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Casing Scratchers Overview In Wells Cementing

Scratching devices as casing scratchers are external devices designed to remove immobile mud from the wellbore and mud cake from the wellbore wall (Fig. 1). These devices are categorized by how aggressive they are.

Casing Scratchers Types

casing scratchers
Fig. 1. Scratching devices (photographs courtesy of Weatherford International).

The basic springloaded bristle scratcher is more aggressive than the cable scratcher (also known as a wellbore wiper). Scratchers are also designed for casing reciprocation and rotation. Reciprocating devices, consisting of a collar with radial wires or cables, are designed to remove mud (check also: mud conditioning) during pipe reciprocation. The up-and-down movement causes the wires or bristles to disturb the wellbore wall.

Rotating devices are straight strips of steel containing longitudinal wires or cables. They are attached lengthwise to the casing to remove mud while rotating. Scratchers and wellbore wipers are most effective when the casing is centralized and manipulated before and during cementing.

Casing Scratchers Spacing

To prevent solids or mud cake buildup, scratchers should be spaced to ensure overlapping of areas worked by adjacent scratchers. It is very important that circulation be established before pipe movement. Reciprocating scratchers may be allowed to float between the stop collars. Rotating scratchers are attached with special clamps that are usually different from normal stop collars.

Take The Scratchers Advantage

The use of scratching devices has declined in recent years. The problem is not related to their effectiveness sometimes they work too well. Mud filter cake that is removed from the wellbore wall while running the pipe adds solids to the displaced mud column and increases fluid loss to the formation as the cake is rebuilt. Both of these occurrences increase the hydrostatic pressure exerted by the fluid column.

Casing scratchers are most effective when the drilling engineer takes their effects into account. About every 10 to 15 joints of pipe, one should stop and circulate the annulus to move the displaced solids up into the previous casing string or to surface. During the displacement of the primary cementing process, pipe movement is still important because cement filter cake takes the place of the removed mud filter cake.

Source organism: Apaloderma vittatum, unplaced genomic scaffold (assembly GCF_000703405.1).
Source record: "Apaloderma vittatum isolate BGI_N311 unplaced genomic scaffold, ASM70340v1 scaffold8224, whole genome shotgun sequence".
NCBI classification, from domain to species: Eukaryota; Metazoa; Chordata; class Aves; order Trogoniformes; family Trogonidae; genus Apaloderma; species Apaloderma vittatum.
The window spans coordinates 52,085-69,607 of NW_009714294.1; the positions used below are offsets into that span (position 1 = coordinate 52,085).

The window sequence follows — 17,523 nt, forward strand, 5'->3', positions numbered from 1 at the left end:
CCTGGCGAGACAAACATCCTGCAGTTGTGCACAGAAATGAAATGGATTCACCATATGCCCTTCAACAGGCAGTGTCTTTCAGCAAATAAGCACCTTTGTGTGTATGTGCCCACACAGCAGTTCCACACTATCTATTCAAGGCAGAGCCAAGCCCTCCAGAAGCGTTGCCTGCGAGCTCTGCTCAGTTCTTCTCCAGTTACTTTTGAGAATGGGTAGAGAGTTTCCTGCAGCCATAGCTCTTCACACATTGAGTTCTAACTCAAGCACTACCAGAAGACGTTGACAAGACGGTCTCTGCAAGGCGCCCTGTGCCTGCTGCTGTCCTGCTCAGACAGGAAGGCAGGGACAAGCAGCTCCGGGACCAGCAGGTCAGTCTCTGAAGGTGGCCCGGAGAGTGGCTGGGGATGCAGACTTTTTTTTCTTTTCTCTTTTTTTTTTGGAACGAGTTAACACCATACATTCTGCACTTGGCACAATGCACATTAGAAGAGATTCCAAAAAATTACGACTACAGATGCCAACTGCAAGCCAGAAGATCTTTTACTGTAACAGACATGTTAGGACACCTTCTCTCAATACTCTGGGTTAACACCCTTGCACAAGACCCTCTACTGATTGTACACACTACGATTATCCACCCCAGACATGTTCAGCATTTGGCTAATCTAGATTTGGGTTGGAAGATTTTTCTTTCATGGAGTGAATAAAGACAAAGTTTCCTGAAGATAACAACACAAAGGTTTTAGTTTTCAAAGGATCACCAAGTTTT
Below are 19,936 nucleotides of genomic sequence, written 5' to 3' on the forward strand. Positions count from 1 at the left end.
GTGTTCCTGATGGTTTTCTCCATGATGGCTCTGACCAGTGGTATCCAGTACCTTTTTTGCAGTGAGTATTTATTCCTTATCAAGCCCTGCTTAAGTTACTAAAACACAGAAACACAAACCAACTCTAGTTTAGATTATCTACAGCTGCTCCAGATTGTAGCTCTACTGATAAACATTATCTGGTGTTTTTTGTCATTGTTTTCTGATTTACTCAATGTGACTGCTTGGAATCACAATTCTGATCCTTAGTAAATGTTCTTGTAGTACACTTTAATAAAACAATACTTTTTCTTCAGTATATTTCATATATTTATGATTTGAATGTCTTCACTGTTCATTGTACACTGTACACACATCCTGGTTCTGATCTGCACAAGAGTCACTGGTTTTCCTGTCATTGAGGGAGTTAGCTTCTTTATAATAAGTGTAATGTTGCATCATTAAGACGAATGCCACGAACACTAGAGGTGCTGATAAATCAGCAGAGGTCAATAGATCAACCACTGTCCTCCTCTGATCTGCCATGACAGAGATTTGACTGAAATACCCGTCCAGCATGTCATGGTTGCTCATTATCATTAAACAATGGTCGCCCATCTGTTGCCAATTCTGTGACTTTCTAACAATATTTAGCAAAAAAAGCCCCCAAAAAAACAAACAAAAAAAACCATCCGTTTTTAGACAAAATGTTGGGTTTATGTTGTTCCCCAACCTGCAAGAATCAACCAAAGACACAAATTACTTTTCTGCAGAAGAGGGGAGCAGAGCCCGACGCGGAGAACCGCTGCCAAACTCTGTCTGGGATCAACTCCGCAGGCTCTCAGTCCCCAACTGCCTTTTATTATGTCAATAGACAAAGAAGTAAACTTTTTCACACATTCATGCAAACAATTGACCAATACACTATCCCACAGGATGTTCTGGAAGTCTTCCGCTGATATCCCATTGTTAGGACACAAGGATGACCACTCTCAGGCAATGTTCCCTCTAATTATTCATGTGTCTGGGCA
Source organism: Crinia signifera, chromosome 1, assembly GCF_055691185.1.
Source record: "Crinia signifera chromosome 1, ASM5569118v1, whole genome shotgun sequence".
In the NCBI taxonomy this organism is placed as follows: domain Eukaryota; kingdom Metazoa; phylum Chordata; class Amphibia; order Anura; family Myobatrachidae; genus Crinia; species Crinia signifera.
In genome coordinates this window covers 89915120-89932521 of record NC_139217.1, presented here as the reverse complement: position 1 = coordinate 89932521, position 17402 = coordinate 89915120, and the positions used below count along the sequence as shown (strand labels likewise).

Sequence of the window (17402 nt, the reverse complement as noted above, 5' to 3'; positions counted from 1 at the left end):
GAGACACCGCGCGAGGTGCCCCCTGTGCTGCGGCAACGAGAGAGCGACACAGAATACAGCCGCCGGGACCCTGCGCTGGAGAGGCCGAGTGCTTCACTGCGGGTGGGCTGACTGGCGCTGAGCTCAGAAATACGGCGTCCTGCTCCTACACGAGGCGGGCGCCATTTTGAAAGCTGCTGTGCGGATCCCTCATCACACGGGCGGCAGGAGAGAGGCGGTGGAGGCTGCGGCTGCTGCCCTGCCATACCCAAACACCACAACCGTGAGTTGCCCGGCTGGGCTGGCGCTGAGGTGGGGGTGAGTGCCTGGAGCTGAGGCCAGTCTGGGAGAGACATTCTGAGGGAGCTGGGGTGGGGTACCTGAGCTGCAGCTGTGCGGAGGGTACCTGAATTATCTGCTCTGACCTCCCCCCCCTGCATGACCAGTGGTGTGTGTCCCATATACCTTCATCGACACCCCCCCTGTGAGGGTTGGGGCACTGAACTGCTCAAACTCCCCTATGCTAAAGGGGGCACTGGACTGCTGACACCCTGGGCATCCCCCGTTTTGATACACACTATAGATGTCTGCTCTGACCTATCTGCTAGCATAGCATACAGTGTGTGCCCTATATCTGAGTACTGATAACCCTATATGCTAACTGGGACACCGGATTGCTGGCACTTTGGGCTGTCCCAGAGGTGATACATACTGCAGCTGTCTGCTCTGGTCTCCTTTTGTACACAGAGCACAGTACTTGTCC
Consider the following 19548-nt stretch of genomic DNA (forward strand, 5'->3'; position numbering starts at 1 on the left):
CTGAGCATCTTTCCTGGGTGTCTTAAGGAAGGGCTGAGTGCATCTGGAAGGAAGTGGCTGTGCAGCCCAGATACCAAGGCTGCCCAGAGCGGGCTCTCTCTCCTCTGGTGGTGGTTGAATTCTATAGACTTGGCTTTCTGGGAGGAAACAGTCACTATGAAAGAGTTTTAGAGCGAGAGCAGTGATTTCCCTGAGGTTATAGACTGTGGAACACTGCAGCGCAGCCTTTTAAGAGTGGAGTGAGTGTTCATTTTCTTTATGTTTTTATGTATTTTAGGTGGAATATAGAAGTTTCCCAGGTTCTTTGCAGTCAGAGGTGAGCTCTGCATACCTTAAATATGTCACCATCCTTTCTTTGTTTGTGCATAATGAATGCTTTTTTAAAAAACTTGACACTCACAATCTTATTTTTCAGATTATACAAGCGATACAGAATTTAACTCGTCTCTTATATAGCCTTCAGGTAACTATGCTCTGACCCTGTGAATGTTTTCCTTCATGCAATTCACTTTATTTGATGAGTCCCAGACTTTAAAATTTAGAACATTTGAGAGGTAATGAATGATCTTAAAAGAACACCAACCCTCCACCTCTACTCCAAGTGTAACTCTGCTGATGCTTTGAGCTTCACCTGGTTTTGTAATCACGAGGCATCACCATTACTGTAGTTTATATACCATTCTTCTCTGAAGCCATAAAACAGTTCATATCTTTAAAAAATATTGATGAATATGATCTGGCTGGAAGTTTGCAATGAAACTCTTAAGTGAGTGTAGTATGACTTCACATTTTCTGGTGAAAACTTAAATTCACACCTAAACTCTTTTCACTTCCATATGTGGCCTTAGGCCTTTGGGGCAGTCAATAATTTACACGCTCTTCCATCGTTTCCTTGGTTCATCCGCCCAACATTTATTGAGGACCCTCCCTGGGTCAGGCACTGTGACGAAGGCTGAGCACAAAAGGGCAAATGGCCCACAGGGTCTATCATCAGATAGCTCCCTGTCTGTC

Conclusion

Scratchers and hole wipers are another subject of controversy amongst drillers. There are various types that require reciprocation or rotation of the casing string. As originally conceived they were supposed to remove wall cake from the wellbore to allow good bonding of the cement to the wellbore wall. Probably no one still believes that anymore because the wall cake reforms almost immediately, but they do definitely free up large accumulations of mud that has gelled and will not move under normal circulation conditions. For that reason alone, they are quite useful and should be run except in horizontal wells or highly deviated wells where pipe movement is not possible.

Notes:

  • Scratchers and wipers are of little benefit, unless they are put to work by casing movement.
  • Use scratchers and centralizers on the tailpipe when the hole is not excessively washed out.
  • To minimize cement channeling, Jones and Berdine (1940) proposed casing centralization. They also found effective ways to remove the mud filter cake, including fluid jets, scrapers or scratchers, casing reciprocation, and pumping acid ahead of the cement slurry.
  • Mechanical devices such as scratchers, scrapers, and cable wipers (Chapter 11) also improve the efficiency of the displacement process when used in combination with casing movement (Jones and Berdine, 1940; Teplitz and Hassebroek, 1946). Especially, In cases in which mud removal difficulties are expected (e.g., hole irregularities, high gel strength, poor fluid-loss control, and poor casing centralization)

References:

  • Petroskills Casing Cementing Course
  • Well Cementing Second Edition – Erik B. Nelson and Dominique Guillot

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